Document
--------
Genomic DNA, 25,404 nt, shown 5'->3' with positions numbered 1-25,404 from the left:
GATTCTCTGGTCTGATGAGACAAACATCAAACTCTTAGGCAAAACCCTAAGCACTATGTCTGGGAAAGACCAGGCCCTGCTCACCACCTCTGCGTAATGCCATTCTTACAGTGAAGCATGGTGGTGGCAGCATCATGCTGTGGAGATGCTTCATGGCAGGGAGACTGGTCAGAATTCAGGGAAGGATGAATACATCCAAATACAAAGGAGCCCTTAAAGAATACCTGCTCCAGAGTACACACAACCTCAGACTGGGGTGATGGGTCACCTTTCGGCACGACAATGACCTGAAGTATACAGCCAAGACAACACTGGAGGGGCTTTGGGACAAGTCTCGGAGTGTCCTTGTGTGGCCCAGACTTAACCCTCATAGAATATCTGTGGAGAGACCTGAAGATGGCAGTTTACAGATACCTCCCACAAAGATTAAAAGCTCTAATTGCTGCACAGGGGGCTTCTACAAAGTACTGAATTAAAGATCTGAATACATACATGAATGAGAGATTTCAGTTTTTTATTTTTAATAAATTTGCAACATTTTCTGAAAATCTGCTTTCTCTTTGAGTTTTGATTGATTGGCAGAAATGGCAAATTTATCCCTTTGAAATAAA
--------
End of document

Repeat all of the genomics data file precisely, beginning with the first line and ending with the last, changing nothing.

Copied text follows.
Genomic DNA, 25,404 nt, shown 5'->3' with positions numbered 1-25,404 from the left:
GATTCTCTGGTCTGATGAGACAAACATCAAACTCTTAGGCAAAACCCTAAGCACTATGTCTGGGAAAGACCAGGCCCTGCTCACCACCTCTGCGTAATGCCATTCTTACAGTGAAGCATGGTGGTGGCAGCATCATGCTGTGGAGATGCTTCATGGCAGGGAGACTGGTCAGAATTCAGGGAAGGATGAATACATCCAAATACAAAGGAGCCCTTAAAGAATACCTGCTCCAGAGTACACACAACCTCAGACTGGGGTGATGGGTCACCTTTCGGCACGACAATGACCTGAAGTATACAGCCAAGACAACACTGGAGGGGCTTTGGGACAAGTCTCGGAGTGTCCTTGTGTGGCCCAGACTTAACCCTCATAGAATATCTGTGGAGAGACCTGAAGATGGCAGTTTACAGATACCTCCCACAAAGATTAAAAGCTCTAATTGCTGCACAGGGGGCTTCTACAAAGTACTGAATTAAAGATCTGAATACATACATGAATGAGAGATTTCAGTTTTTTATTTTTAATAAATTTGCAACATTTTCTGAAAATCTGCTTTCTCTTTGAGTTTTGATTGATTGGCAGAAATGGCAAATTTATCCCTTTGAAATAAA